A position that Ohio State has not utilized very much in the passing game the past few years has been the tight end. I mean, when you have Chris Olave and Garrett Wilson, I guess you don’t really NEED to be using your tight ends — but the more the merrier, right? The Bucks have taken to the latter attitude this season, and it is paying off.
First and foremost: Jeremy Ruckert. The most experienced tight end on the roster, and one of the leaders of this team, Ruckert has always come in clutch. Between the touchdowns against Penn St. & Clemson last season, to his famous one-handed TD reception against Wisconsin in the 2019 Big Ten Championship, Ruckert has never shied away from the big moments.
He has stepped up this season as well. Deciding to come back for his senior season seems to be paying off. He already has 10 receptions for 121 yards and one TD on the year. This includes the four receptions for 40 yards and a score against Rutgers, near his hometown of Lindenhurst, NY.
While Ruckert was recruited for and is best known for his pass-catching abilities, his blocking skills have supremely stepped up over the past few seasons. Again, with having great receivers comes limited receptions for tight ends. Therefore, Ruckert has earned his playing time by blocking defenders to allow these receivers to shine. Combine both of these abilities, and you have one of the best tight ends in the conference, and in my opinion, the country.
Aside from the Buckeyes’ most well-known tight end, the young guys are stepping up in a big way, too. Sophomore Gee Scott Jr. has gotten a decent amount of playing time already this season. Switching from receiver to tight end during the spring, Scott is a unique size for a TE (6-foot-3, 225), which makes it difficult for defenses to contain him.
Being the 10th-best receiver in his recruiting class, obviously the guy has great hands. While he doesn’t get a ton of playing time, when he gets to be on the field, he makes it count. Scott has four receptions for 43 yards on the year, showing flashes of his speed and athleticism. It’s truly only a matter of time before he breaks free for a long TD reception — you heard it here first. He is only in his second year at OSU, so the more reps he gets, the better he will get, just like Henderson, Stroud, Burke, JSN, etc.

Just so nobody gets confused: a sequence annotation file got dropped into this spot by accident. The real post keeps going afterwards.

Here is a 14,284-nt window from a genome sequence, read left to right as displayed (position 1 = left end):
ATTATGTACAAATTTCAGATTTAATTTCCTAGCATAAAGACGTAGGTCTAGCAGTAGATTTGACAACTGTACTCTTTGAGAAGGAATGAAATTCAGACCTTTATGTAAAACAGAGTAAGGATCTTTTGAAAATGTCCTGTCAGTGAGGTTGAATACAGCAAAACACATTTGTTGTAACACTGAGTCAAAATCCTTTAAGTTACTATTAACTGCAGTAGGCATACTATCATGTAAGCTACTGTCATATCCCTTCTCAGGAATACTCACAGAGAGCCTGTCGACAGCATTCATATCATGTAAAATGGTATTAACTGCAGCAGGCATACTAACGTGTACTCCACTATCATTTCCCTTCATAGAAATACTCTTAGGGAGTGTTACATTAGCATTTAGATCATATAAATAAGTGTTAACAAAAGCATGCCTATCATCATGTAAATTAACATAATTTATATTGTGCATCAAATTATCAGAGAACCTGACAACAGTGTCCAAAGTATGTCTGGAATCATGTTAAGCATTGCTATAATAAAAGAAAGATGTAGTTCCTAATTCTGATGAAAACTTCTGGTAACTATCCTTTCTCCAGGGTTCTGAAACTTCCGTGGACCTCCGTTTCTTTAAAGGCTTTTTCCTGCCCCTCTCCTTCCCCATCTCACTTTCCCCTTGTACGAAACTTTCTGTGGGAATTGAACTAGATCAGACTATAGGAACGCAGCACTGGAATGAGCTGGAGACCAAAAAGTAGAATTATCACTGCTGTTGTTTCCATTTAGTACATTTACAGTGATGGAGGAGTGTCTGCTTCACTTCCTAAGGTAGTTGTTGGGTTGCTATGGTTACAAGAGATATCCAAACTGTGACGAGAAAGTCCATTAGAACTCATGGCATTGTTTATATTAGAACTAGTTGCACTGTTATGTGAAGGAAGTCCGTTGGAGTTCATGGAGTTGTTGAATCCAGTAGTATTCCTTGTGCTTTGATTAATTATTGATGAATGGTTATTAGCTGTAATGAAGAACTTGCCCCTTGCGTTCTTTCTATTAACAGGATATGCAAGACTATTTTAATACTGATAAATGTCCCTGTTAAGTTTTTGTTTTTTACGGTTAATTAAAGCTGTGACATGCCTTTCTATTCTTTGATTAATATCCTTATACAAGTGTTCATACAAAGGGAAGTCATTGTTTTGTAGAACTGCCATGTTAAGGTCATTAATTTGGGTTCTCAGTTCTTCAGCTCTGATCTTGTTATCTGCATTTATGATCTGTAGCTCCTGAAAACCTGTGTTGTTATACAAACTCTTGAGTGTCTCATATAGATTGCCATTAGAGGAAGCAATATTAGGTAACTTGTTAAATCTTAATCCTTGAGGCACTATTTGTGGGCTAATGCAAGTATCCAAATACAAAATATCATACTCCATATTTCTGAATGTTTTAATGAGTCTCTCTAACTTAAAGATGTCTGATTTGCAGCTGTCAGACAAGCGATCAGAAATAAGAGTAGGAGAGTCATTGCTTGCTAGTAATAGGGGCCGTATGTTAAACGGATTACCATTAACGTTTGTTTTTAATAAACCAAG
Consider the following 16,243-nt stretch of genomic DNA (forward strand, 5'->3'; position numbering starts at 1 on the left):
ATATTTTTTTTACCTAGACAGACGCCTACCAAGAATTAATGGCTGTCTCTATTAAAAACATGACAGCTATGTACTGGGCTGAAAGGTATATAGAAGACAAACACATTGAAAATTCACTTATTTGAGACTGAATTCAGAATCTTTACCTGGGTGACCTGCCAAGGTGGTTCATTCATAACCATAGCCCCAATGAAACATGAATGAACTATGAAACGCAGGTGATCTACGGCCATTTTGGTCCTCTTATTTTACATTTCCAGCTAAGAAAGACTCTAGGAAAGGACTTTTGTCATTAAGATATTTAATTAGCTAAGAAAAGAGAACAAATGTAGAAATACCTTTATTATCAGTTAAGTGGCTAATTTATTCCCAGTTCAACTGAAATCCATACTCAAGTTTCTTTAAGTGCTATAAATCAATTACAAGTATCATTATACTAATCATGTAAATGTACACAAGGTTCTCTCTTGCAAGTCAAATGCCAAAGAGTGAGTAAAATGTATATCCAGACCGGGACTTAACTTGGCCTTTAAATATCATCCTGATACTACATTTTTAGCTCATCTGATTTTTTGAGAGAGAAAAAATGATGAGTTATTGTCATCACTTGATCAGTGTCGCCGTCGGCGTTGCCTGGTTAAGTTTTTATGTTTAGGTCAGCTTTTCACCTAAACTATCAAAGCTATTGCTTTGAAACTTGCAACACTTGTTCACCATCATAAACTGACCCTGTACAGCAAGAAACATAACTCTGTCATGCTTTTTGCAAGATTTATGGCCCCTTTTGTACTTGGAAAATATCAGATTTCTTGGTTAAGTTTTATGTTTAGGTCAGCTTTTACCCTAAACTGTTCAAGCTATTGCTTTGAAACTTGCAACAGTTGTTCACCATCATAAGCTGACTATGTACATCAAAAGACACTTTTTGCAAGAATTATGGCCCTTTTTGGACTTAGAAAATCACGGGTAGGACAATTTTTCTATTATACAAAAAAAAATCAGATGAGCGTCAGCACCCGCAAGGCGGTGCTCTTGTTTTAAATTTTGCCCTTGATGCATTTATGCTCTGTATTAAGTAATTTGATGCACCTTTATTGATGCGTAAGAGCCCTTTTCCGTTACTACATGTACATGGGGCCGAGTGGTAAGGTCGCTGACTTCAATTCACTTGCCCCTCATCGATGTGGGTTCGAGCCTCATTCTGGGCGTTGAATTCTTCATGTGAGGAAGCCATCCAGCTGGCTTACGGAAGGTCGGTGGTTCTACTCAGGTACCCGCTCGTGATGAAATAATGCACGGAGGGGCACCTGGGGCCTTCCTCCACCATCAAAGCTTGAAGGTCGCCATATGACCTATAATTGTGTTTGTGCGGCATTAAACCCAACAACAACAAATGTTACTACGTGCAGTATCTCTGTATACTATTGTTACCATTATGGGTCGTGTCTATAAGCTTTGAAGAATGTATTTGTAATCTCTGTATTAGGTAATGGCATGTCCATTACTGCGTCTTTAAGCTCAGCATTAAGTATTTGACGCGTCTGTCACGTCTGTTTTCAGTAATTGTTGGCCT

Next up is redshirt sophomore Cade Stover. With former TE Luke Farrell going pro, someone needed to fill his underappreciated role of a primarily blocking tight end. The former linebacker made the switch of positions last year, and has impressed coaches and teammates with his progress.
Playing linebacker, defensive end, and special teams in the past has given Stover a lot of different skills. Tight ends are a bit of a unique position, so it is valuable that he is good at a lot of things, even if he isn’t great at one specific thing. The fact that he already had a blocking foundation definitely eased the position change. Now, having worked on his route-running and receiving, he could be a threat to opposing defenses. Don’t count out Cade Stover!
Last, but certainly not least: Mitch Rossi! The fifth year TE/unicorn fullback has a feel-good story that will put a smile on your face. Initially walking on to the team as a freshman, Rossi has earned his way to being on scholarship. He has played in all 22 games the past two seasons as a member of special teams.
Rossi earned his first career TD reception against Rutgers on Saturday. While he is usually blocking as either a fullback or tight end, the biggest moment of his collegiate career came in the form of a one-yard TD, increasing the Buckeyes’ lead to 30-6. Coach Ryan Day was extremely happy for Rossi, stating how deserving he was of this moment. Who knows, maybe we will see some more TDs from him in the future!
Do you think this is the year of the tight ends at Ohio State?
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